According to a recent BizRate report, 70 percent of users are on Pinterest to get inspiration for things to buy.
That’s great news for retailers. Your team at Summit Marketing also believes that maintaining a Pinterest page can really pay off for nonprofits, too. After all, according to the same study, the vast majority of people are on Pinterest because they “find it entertaining” and it helps them “keep track of the things I like.”
Pinterest isn’t just about selling. It’s also about building a community that cares about – and shares – your story.
Read on for some tips on making the most of this visually oriented social network.
Why should I use Pinterest?
We know that people use Pinterest to curate images of things they like and desire onto different boards (i.e. Food, Fashion, Vacation, etc). These pins can be uploaded photos, but more often they are plucked from around the web and tied back to product pages.
This means any organization with a website and fresh content can take advantage.
The nice thing about Pinterest from a website-owner perspective, is that all pins are linked to their source. If you want to draw more people to your website, Pinterest is a great way of garnering traffic and potentially increasing your search engine rankings.
Another benefit of Pinterest is that it can cement your brand image. For example, if you want people to view your non-profit as upbeat and impactful, you would probably want to pin inspiring quotes, photos of engaged and active volunteers, videos that show how you’ve bettered the world around you or infographics that show the influence of your Mission. These pins can inspire your followers or influence their perception of your organization.
Five Ways to Use Pinterest for Nonprofit Marketing
1. Create relevant boards. Before you create a board, think about the audience, and what you want to show them about your organization. Whatever you pin though, make sure that it is relevant to your organization’s mission. If you want to tell them about a fundraising event you just held, name a board after the event and start sharing photos. Remember to stay focused on your objective, and bear in mind it’s not a good idea to pin things that aren’t applicable to your organization because it will confuse your followers.
2. Don’t be afraid to get creative. Recipes and crafts are very popular on Pinterest, so don’t be afraid to step out of the box and draw some attention to your organization in a unique way. For example, did you just hold a dinner fundraiser? Share some recipes from that night. Who knows, you might just get some more donors who followed your pins back to your website. Do you have a thrift store or a yearly fashion show to raise money? Pin some craft or fashion ideas with items for sale in the store. Link the pin back to more information on your organization, and include the store address/location.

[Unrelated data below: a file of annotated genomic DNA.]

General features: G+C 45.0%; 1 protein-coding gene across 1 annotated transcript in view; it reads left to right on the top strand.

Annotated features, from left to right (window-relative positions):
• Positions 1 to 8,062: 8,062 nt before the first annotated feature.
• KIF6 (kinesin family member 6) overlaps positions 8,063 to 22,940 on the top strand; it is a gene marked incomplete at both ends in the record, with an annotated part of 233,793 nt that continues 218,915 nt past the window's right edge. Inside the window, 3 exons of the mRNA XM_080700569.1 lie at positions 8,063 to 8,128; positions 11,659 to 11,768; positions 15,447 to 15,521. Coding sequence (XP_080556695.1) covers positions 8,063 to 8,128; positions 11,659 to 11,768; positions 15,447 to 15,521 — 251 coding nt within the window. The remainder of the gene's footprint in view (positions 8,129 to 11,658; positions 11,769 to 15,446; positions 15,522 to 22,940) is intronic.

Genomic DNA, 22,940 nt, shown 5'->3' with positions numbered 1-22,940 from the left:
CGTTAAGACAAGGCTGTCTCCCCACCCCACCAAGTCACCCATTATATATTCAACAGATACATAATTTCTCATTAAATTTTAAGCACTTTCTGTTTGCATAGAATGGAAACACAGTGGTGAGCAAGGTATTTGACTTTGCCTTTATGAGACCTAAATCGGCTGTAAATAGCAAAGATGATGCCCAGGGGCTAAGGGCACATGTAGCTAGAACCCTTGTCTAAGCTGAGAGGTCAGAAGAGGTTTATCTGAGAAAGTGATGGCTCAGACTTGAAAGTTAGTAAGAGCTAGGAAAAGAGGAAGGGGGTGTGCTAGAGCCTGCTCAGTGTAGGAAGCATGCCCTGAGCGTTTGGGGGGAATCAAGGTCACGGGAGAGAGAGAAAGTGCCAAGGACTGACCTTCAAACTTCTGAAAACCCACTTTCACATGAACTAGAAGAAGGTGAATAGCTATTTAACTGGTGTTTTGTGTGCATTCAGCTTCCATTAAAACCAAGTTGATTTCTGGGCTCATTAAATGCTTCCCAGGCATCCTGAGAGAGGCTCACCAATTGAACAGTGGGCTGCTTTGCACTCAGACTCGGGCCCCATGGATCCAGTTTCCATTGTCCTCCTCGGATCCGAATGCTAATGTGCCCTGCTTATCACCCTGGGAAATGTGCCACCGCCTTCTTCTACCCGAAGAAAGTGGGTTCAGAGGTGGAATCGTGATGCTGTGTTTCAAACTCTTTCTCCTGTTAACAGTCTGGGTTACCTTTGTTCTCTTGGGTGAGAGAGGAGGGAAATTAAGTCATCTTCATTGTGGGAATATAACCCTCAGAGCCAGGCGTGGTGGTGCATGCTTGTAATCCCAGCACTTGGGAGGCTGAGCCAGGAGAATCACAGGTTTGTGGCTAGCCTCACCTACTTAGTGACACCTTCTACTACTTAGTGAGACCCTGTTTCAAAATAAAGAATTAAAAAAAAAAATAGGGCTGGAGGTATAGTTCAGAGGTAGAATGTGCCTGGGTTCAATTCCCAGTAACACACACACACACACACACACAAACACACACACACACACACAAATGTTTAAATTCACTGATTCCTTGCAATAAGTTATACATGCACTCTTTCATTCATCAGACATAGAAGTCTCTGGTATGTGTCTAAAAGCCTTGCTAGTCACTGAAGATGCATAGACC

3. Follow other organizations and network. Pinterest is a social media website, so being social is a good idea. Are there other brands that support your mission or partner with you? Follow their boards. Charities that are helping to solve problems that align with your mission? Show them some support too! Start a board featuring your advisory members’ companies and the charities they support. You can gain more followers and grow your audience in this way as well. Also, repinning their pins is another way to create content on your page and network people between them.
4. Fundraise. If you have products that supporters can purchase to further your mission, show them off on a board. In the past, if you typed the price of the item into the description box, Pinterest would add a price onto the corner of the photo. This feature is no longer available, but don’t let that deter you from promoting your organization’s products and services. Lots of Pinterest users shop as they pin, so a pin that links back to your organization is much appreciated and has the potential to increase sales. In fact, Danny Maloney, CEO and co-founder of PinLeague, a Pinterest marketing company, says the average online sale from a Pinterest user is $179, but only $80 and $69 for Facebook and Twitter, respectively.
If you don’t want to sell specific items, how about posting a photo of a service you offer, such as a meal, and explain that with a donation of a certain amount will provide that critical service. Link the pin to your donations page so a gift can be made, as I did in this pin on behalf of The Salvation Army’s Bed & Bread Club.
Sometimes a powerful visualization of what can be done by your organization is enough to encourage a donation.
5. Add Pinterest to your website. Lastly, at the Pinterest homepage, you can find “goodies.” These are items, such as buttons and widgets, that you can add to your website. Visitors can click “Pin It” buttons that will pin photos from your website to their Pinterest boards. This will create more exposure for your website and your cause.
These are just a few tips, but starting here will get you and your team started on a great path to generating more social media buzz and reaping new followers. Happy pinning!
Looking to add more social power to your nonprofit marketing? Contact the Strategic Fundraising Team at Summit today. Call 1.800.843.7347.
Post authored by Rachel Caldwell, Summit Marketing Copywriter. Connect with us on Twitter: @SummitSocial.